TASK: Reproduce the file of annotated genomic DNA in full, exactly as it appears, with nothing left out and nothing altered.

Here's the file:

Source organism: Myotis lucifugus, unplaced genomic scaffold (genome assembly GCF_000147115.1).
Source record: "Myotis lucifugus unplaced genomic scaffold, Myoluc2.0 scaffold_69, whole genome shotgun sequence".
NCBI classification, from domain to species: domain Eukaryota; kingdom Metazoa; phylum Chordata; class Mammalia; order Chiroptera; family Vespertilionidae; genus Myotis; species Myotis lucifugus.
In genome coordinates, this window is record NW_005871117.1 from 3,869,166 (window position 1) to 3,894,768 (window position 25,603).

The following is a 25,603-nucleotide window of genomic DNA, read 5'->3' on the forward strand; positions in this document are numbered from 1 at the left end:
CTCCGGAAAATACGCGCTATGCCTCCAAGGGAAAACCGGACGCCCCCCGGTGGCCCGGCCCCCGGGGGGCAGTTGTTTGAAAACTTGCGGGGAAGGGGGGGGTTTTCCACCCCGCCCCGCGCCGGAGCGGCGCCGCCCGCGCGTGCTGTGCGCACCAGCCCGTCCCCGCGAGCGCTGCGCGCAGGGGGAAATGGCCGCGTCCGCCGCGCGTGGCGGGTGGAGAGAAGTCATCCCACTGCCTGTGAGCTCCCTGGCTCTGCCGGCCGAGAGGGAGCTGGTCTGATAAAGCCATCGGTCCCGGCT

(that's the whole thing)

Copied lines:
Source organism: Myotis lucifugus, unplaced genomic scaffold (genome assembly GCF_000147115.1).
Source record: "Myotis lucifugus unplaced genomic scaffold, Myoluc2.0 scaffold_69, whole genome shotgun sequence".
NCBI classification, from domain to species: domain Eukaryota; kingdom Metazoa; phylum Chordata; class Mammalia; order Chiroptera; family Vespertilionidae; genus Myotis; species Myotis lucifugus.
In genome coordinates, this window is record NW_005871117.1 from 3,869,166 (window position 1) to 3,894,768 (window position 25,603).

The following is a 25,603-nucleotide window of genomic DNA, read 5'->3' on the forward strand; positions in this document are numbered from 1 at the left end:
CTCCGGAAAATACGCGCTATGCCTCCAAGGGAAAACCGGACGCCCCCCGGTGGCCCGGCCCCCGGGGGGCAGTTGTTTGAAAACTTGCGGGGAAGGGGGGGGTTTTCCACCCCGCCCCGCGCCGGAGCGGCGCCGCCCGCGCGTGCTGTGCGCACCAGCCCGTCCCCGCGAGCGCTGCGCGCAGGGGGAAATGGCCGCGTCCGCCGCGCGTGGCGGGTGGAGAGAAGTCATCCCACTGCCTGTGAGCTCCCTGGCTCTGCCGGCCGAGAGGGAGCTGGTCTGATAAAGCCATCGGTCCCGGCT